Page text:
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(The Economic Times (India) Via Thomson Dialog NewsEdge)Banks offer the following services to account holders at
their specified branches - multi-city / Payable at Par (PAP) cheque facility, anywhere banking facility, trade services,
phone banking facility, internet banking facility, credit card, debit/ATM card, mobile banking and Real Time Gross
Settlement (RTGS).Ê

Foreign banks are expanding the number of products on offer, their complexity such as derivatives, leverage financing.
Doorstep banking facilities are being offered by some of these banks to cater to convenience lifestyle of its customers.
Private banks are extending services including wealth management and equity trading apart from credit cards.

How do banks price their services?

The pricing mechanism is dependent on client relationship and the nature of the transaction. The pricing can be arrived
at by profiling customers into different segments. The large corporate segment comprises of the bulk and large value
transactions.

This segment is characterised by multiple service relationships. The pricing in this segment is transaction based and
depends on the size of transactions and on the banks' relationship with the corporate. Hence, the pricing is decided on a
one to one basis and public.

The other segments comprise the brokers, small and medium enterprises (SME), other banks and the retail segment. In
each of these cases, the pricing is not made public and is determined on the basis of the nature of the transaction and
the banks' relationship with the client, on a one to one basis.

Typically, high volumes and low value characterise the SME segment. Therefore the pricing for this segment differs from
that of the large corporates. Similarly the pricing for the banks is very different. In the retail segment, the bank publishes
its tariff.

How do services contribute to the bank's income?

Increasingly banks are witnessing a growth in their non-interest or fee-based incomes. With interest spreads decreasing,
banks have little option but to ramp up their revenues from fee-based income.

Fee-based income constitutes a major portion of a bank's other income. The ratio of other income to total income is an
indicator of the size of fee-based income. Treasury incomes of public sector banks are no longer the major revenue
driver and have been coming down as a result of rising interest rates. Volatility of interest rates are compelling banks to
increase their fee based income.

What is non-fund based income?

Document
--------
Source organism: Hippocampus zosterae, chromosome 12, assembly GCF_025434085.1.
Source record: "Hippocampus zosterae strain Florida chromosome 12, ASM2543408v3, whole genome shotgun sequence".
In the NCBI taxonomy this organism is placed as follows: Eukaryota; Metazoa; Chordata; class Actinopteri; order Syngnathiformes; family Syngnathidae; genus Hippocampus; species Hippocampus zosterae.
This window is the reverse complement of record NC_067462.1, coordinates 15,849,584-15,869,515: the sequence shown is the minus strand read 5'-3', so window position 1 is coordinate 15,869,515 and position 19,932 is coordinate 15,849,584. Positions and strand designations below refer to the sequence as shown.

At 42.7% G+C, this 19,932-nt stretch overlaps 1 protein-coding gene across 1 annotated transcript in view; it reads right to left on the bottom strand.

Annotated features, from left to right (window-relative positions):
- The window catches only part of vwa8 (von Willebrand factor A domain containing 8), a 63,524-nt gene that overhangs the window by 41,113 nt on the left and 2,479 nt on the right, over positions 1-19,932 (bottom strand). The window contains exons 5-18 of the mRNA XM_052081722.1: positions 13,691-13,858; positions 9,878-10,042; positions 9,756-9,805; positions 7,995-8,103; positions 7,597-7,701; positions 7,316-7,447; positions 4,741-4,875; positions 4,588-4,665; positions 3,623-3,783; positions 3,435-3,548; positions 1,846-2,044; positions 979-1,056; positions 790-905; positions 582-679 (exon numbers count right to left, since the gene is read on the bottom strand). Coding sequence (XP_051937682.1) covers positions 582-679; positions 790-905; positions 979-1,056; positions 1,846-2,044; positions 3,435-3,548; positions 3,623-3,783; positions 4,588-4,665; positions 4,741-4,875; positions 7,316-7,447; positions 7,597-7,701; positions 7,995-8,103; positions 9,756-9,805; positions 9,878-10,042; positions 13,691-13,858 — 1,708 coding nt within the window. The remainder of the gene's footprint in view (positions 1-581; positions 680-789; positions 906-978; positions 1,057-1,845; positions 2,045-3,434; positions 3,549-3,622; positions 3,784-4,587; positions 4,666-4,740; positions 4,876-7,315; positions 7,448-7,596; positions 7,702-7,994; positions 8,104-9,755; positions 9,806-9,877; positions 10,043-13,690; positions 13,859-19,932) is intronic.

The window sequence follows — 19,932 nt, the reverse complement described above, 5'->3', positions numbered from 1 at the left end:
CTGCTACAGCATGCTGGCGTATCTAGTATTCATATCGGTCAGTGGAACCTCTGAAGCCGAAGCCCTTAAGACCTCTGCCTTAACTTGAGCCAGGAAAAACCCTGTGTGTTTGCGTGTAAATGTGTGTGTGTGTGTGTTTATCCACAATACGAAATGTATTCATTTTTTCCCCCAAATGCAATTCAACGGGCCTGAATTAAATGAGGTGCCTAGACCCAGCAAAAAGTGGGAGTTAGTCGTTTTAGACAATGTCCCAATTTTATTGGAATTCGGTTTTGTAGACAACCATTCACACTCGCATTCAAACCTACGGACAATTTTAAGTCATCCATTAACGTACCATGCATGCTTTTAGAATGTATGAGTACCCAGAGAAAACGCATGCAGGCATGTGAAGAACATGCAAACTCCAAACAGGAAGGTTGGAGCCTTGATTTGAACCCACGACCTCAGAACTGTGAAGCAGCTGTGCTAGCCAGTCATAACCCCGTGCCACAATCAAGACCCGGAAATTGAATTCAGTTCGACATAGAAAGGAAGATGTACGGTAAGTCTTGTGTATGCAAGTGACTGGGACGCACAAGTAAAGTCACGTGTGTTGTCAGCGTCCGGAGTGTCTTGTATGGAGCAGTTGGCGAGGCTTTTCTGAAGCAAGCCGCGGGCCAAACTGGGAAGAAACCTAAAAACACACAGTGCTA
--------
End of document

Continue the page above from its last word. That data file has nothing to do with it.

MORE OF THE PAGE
The non-fund based income comprises of revenues from both financial commitment and services rendered. Financial
commitment includes guarantees, letters of credit and bankers acceptances etc.

The fees charged may vary from bank to bank and is dependant on the relationship of the bank with the client and the
size of the transaction. On the other hand, the revenues from services rendered include fees from funds transfer and
enabling services like ATM, internet banking etc. The revenues from funds transfer come from corporate services such
as cash management, foreign exchange remittances and from retail services including drafts, pay orders etc.

Which is the most important component for the fee-based income of banks?
The cash management business contributes to banks' fee based revenue stream in a major way. The cash management
business comprises four types of services including collection of outstation cheques, disbursement of outstation
cheques, payment of dividends, interest, and refunds and e-business.

The tariff differs depending on the volumes, the banks' profitability and the banks' relationship with the client. As a
proportion of the total fee based income, cash management is the most important component. The other streams of
income like auto loans, personal loans, loans against shares among others are residual.

When did RBI grant freedom to banks to prescribe service charges?

Indian Banks' Association (IBA) has dispensed with the practice of prescribing service charges to be levied by banks for
various services rendered by them. With effect from September 1999, the Reserve Bank has granted freedom to banks
to prescribe service charges with the approval of respective board of directors.